Lindsey Abbuhl sentenced for to lying about daughter’s illness

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Lindsey Abbuhl sentenced for to lying about daughter’s illness

A mother in Ohio was sentenced to prison last week after faking her daughter’s terminal illness to get almost $5,000 in donations.

Lindsey Abbuhl, 35, of Canton, was sentenced to four to six years in prison and ordered to pay over $8,500 in restitution on Nov. 17, FOX8 reported. She previously plead guilty to child endangerment and theft.

The charges stemmed from a scam GoFundMe campaign called “Rylee’s Warriors,” which raised over $4,500 before being shut down last year.

Authorities say Abbuhl falsely claimed on the page that her 11-year-old daughter suffered from a central nervous system disease and that her brain was shutting down.

The campaign gained some traction, with Abbuhl and her daughter even appearing on a local news station to share their story in Feb. 2021. At the time, Abbuhl claimed that her daughter, whose identity has since been protected due to her age, was forced to give up her dream of playing softball.

The scam GoFundMe called "Rylee's Warriors" raised over $4,500 before being shut down.
The scam GoFundMe called “Rylee’s Warriors” raised over $4,500 before being shut down.
GoFundMe

“Her doctors were concerned that the sport was a little bit too physical for her with her medical condition,” she explained. “So we had to make the tough decision last year that she was going to walk away and not be able to play anymore.”

When the Malone University softball team learned about the girl’s story, they shared the campaign with their fanbase. They even invited Abbuhl’s daughter to throw the first pitch in a scrimmage against Walsh University.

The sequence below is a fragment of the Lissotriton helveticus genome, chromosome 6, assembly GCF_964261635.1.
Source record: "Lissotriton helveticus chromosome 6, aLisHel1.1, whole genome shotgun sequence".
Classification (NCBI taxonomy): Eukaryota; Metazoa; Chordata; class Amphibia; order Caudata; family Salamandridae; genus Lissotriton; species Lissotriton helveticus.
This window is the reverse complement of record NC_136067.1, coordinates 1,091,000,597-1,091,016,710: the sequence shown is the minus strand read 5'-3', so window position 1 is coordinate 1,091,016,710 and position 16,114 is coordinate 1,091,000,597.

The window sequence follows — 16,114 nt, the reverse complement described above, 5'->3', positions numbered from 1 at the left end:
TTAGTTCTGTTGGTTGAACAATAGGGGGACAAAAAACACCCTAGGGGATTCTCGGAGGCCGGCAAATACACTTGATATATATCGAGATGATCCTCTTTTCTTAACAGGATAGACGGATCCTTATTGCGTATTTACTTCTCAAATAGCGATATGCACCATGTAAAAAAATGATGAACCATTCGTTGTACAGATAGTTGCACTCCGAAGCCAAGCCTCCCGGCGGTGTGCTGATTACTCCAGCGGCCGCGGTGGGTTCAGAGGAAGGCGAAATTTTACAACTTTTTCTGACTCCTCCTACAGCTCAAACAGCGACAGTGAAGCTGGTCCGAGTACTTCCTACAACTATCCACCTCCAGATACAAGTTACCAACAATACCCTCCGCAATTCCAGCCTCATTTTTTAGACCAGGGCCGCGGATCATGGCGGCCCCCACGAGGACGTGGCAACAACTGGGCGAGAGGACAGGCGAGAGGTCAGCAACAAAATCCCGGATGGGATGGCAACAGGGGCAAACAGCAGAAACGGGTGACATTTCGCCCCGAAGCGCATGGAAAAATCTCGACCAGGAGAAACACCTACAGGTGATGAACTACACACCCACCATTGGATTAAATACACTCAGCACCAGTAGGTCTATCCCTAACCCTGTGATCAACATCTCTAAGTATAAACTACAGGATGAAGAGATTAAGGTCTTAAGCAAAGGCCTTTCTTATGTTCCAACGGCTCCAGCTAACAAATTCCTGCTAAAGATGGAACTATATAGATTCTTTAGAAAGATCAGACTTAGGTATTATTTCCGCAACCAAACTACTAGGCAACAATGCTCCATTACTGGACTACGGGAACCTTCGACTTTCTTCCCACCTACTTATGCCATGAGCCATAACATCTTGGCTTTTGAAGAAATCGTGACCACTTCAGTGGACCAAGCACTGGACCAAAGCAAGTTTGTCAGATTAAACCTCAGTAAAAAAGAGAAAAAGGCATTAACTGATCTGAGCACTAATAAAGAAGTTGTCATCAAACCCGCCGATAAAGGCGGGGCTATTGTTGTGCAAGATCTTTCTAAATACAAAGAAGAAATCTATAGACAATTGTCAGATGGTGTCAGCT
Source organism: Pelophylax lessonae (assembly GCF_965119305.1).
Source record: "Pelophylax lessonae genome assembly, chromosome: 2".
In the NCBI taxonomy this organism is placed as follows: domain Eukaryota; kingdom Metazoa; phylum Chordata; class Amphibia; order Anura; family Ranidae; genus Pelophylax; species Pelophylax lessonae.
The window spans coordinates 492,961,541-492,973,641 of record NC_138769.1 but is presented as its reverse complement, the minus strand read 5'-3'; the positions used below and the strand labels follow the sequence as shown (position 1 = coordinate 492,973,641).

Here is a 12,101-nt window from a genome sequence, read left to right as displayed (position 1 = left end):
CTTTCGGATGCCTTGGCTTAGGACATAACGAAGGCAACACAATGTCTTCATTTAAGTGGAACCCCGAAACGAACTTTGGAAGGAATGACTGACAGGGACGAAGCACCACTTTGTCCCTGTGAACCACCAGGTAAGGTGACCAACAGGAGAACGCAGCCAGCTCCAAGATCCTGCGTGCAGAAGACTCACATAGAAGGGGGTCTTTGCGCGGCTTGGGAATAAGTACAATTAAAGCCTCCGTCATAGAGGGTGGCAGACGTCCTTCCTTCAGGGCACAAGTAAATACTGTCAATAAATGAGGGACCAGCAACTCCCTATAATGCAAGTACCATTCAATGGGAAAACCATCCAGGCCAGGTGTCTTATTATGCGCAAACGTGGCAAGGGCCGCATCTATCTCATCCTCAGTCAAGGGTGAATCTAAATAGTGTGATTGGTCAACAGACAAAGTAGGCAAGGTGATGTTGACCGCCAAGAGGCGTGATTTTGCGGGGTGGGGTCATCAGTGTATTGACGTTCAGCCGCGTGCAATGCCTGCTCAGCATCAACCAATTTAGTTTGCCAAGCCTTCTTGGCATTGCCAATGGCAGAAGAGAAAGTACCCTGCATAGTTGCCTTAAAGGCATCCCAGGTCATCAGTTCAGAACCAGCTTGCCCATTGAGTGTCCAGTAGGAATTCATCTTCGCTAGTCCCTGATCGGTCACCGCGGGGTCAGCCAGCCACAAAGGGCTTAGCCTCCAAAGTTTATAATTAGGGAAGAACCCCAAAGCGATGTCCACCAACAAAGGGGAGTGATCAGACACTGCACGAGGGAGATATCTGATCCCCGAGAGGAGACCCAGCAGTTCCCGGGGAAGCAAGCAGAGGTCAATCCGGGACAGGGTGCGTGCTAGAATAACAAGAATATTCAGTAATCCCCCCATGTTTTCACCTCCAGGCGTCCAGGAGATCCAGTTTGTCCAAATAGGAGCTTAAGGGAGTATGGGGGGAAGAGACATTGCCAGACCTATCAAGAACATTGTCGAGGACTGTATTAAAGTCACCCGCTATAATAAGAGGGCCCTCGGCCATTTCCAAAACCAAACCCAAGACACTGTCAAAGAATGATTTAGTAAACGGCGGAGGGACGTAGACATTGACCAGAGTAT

Abbuhl’s scheme was shut down in May 2021, when a tipster alerted the Stark County Department of Job and Family Services that the mother was misleading her daughter and the public “to obtain trips, housing, and other expenses over the last several years.”

Abbuhl pictured with her daughter in an undated Facebook picture.
Abbuhl pictured with her daughter in an undated Facebook picture.
Facebook/Lindsey Abbuhl

Court documents obtained by FOX8 read that a “medical professional indicates there is no evidence to support mother’s claim that [the girl] is terminally ill.” In addition, the report stated that Abbuhl’s daughter had been in “counseling” for three years to “process her own death.”

In a press release distributed after the sentencing, county prosecutor Kyle L. Stone explained that Abbuhl’s guilty plea was “the best way to avoid the possibility of further traumatizing a child that has already been through so much.”

Abbuhl is expected to begin serving her sentence at Stark County Jail in January. She will be released in six months if she maintains good behavior.

Abbuhl was sentenced last week to four to six years in prison.
Abbuhl was sentenced last week to four to six years in prison.
Facebook/Lindsey Abbuhl

In a statement to WKYC last Friday, Abbuhl’s attorney, Paul Kelly, argued that Abbuhl’s daughter “did have diagnosed medical maladies including a lesion on her brain.”

“Is this a case of merely an overly paranoid, genuinely concerned mother or someone who genuinely tried to profit from dishonesty?” Kelly said. “Only mother will every truly know the answer to this…this deal was reached as compromise so that mom will be free after serving six months in prison provided she comports with prison behavioral guidelines.” 

Kelly also said that Abbuhl’s daughter was “doing well,” and is now living with her father.

Although Abbuhl’s scam defrauded her community, the outcome could have been much worse. Earlier this year, The Post reported on Kelly Turner, a Colorado mother who lied about her own daughter’s health to receive handouts from charities that totaled at least $100,000. The racket came to a tragic end when Turner’s abuse lead to her daughter’s death.

“This truth…has caused such a deep pain that it continues to ravage me every day,” the young girl’s grandfather told the court at sentencing in January. 

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